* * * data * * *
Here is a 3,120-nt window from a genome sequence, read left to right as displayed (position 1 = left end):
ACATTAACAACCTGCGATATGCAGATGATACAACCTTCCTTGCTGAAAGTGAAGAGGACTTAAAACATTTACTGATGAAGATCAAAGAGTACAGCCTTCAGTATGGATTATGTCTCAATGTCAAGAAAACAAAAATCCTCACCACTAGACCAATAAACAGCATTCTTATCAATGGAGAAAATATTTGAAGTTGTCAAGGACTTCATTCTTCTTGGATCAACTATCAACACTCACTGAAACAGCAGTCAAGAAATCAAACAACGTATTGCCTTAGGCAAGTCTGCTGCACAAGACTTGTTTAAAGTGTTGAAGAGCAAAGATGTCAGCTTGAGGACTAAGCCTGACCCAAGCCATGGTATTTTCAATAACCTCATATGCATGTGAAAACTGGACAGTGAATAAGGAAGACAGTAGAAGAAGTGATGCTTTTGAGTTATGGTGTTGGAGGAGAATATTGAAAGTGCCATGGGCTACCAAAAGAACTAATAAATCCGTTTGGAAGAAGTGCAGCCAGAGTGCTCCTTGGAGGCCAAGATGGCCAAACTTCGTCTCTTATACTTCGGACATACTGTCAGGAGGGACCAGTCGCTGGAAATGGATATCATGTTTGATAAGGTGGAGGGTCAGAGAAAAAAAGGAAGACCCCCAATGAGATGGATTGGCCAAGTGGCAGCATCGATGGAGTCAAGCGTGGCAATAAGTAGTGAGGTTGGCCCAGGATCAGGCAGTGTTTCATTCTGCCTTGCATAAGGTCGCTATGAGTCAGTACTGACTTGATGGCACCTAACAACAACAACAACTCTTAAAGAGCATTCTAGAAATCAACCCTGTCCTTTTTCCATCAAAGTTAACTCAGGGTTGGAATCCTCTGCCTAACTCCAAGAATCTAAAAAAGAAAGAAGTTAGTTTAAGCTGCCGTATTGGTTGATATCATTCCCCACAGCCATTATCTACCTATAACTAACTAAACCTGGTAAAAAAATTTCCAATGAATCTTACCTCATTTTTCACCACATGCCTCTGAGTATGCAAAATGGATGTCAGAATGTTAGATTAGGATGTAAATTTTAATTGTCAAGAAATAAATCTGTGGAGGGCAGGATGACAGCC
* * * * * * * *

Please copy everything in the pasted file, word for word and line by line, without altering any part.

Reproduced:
Here is a 3,120-nt window from a genome sequence, read left to right as displayed (position 1 = left end):
ACATTAACAACCTGCGATATGCAGATGATACAACCTTCCTTGCTGAAAGTGAAGAGGACTTAAAACATTTACTGATGAAGATCAAAGAGTACAGCCTTCAGTATGGATTATGTCTCAATGTCAAGAAAACAAAAATCCTCACCACTAGACCAATAAACAGCATTCTTATCAATGGAGAAAATATTTGAAGTTGTCAAGGACTTCATTCTTCTTGGATCAACTATCAACACTCACTGAAACAGCAGTCAAGAAATCAAACAACGTATTGCCTTAGGCAAGTCTGCTGCACAAGACTTGTTTAAAGTGTTGAAGAGCAAAGATGTCAGCTTGAGGACTAAGCCTGACCCAAGCCATGGTATTTTCAATAACCTCATATGCATGTGAAAACTGGACAGTGAATAAGGAAGACAGTAGAAGAAGTGATGCTTTTGAGTTATGGTGTTGGAGGAGAATATTGAAAGTGCCATGGGCTACCAAAAGAACTAATAAATCCGTTTGGAAGAAGTGCAGCCAGAGTGCTCCTTGGAGGCCAAGATGGCCAAACTTCGTCTCTTATACTTCGGACATACTGTCAGGAGGGACCAGTCGCTGGAAATGGATATCATGTTTGATAAGGTGGAGGGTCAGAGAAAAAAAGGAAGACCCCCAATGAGATGGATTGGCCAAGTGGCAGCATCGATGGAGTCAAGCGTGGCAATAAGTAGTGAGGTTGGCCCAGGATCAGGCAGTGTTTCATTCTGCCTTGCATAAGGTCGCTATGAGTCAGTACTGACTTGATGGCACCTAACAACAACAACAACTCTTAAAGAGCATTCTAGAAATCAACCCTGTCCTTTTTCCATCAAAGTTAACTCAGGGTTGGAATCCTCTGCCTAACTCCAAGAATCTAAAAAAGAAAGAAGTTAGTTTAAGCTGCCGTATTGGTTGATATCATTCCCCACAGCCATTATCTACCTATAACTAACTAAACCTGGTAAAAAAATTTCCAATGAATCTTACCTCATTTTTCACCACATGCCTCTGAGTATGCAAAATGGATGTCAGAATGTTAGATTAGGATGTAAATTTTAATTGTCAAGAAATAAATCTGTGGAGGGCAGGATGACAGCC